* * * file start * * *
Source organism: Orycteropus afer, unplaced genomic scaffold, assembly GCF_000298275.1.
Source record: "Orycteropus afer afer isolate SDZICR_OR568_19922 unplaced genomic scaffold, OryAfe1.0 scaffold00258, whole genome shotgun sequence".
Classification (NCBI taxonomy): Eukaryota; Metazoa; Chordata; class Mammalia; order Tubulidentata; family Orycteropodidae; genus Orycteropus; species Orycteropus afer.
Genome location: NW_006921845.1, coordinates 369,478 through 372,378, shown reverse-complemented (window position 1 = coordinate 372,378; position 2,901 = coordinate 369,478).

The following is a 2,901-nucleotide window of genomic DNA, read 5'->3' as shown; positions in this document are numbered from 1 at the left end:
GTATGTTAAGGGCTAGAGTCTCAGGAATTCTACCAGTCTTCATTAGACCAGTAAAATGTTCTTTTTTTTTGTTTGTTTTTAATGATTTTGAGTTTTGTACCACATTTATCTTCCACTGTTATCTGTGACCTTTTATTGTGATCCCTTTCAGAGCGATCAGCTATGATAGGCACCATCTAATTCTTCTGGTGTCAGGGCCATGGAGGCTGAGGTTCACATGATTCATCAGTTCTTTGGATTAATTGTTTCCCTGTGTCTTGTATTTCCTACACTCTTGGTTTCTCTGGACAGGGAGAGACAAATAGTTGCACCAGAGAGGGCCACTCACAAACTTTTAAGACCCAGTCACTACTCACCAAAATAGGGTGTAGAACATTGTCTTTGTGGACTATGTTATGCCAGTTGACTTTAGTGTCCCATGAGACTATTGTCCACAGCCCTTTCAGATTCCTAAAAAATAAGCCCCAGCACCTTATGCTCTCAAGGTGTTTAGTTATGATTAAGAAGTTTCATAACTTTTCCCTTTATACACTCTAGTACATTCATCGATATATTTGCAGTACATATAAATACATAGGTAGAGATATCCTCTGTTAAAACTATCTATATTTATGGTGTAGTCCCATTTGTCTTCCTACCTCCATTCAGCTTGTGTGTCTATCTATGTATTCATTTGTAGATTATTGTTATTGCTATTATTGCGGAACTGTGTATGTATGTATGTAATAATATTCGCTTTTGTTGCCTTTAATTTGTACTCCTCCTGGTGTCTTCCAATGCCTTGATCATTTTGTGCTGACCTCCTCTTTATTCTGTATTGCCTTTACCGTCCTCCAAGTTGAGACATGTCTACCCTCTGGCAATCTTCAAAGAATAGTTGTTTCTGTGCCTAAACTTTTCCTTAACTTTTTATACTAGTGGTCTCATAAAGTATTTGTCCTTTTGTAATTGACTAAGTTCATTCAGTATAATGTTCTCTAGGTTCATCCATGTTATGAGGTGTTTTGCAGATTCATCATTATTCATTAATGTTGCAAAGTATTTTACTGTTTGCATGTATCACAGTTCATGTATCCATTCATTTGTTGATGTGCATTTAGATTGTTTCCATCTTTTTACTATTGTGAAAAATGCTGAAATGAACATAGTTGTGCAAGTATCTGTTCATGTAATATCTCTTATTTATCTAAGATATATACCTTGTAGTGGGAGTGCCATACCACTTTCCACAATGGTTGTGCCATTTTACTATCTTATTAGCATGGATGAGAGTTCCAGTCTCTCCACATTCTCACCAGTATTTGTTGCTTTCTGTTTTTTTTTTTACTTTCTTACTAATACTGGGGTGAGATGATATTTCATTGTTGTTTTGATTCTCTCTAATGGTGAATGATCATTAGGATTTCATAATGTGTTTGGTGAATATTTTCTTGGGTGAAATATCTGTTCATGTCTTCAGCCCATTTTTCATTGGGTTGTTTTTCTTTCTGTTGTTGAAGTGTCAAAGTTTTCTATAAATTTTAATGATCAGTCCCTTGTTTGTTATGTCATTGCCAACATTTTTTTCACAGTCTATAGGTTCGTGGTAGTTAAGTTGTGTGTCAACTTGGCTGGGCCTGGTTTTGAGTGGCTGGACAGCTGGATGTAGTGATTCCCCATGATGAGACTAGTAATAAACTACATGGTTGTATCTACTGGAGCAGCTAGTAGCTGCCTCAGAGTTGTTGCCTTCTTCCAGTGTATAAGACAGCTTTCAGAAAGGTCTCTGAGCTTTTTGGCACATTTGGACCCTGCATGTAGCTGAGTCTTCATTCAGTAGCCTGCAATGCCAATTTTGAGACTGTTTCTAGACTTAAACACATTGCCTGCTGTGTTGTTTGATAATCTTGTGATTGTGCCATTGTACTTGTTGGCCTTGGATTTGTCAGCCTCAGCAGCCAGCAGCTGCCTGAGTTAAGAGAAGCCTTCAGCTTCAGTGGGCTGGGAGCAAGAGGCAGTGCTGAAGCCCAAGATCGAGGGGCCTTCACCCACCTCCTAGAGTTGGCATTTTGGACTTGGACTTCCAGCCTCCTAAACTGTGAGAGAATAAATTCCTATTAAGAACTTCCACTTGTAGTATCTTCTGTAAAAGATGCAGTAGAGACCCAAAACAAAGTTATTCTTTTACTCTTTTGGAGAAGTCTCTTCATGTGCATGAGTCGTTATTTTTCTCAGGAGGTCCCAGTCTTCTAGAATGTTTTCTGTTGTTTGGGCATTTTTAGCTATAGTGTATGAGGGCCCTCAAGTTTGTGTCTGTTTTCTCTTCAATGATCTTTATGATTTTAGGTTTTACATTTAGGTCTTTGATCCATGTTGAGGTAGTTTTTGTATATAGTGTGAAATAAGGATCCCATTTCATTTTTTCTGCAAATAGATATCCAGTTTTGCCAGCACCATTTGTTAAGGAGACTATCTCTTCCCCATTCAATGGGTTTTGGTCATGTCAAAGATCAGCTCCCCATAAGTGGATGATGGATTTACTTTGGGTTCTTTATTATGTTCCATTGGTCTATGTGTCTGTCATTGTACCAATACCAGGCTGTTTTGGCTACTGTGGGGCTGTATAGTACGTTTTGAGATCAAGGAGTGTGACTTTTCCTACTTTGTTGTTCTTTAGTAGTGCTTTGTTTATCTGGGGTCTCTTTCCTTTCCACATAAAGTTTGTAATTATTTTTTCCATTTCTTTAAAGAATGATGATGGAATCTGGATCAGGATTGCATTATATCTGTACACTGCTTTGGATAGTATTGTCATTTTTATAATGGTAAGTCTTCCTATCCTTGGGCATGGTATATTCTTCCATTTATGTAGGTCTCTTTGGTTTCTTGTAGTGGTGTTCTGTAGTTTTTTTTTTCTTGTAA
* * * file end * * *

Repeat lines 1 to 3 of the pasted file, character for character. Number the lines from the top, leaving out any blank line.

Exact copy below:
Source organism: Orycteropus afer, unplaced genomic scaffold, assembly GCF_000298275.1.
Source record: "Orycteropus afer afer isolate SDZICR_OR568_19922 unplaced genomic scaffold, OryAfe1.0 scaffold00258, whole genome shotgun sequence".
Classification (NCBI taxonomy): Eukaryota; Metazoa; Chordata; class Mammalia; order Tubulidentata; family Orycteropodidae; genus Orycteropus; species Orycteropus afer.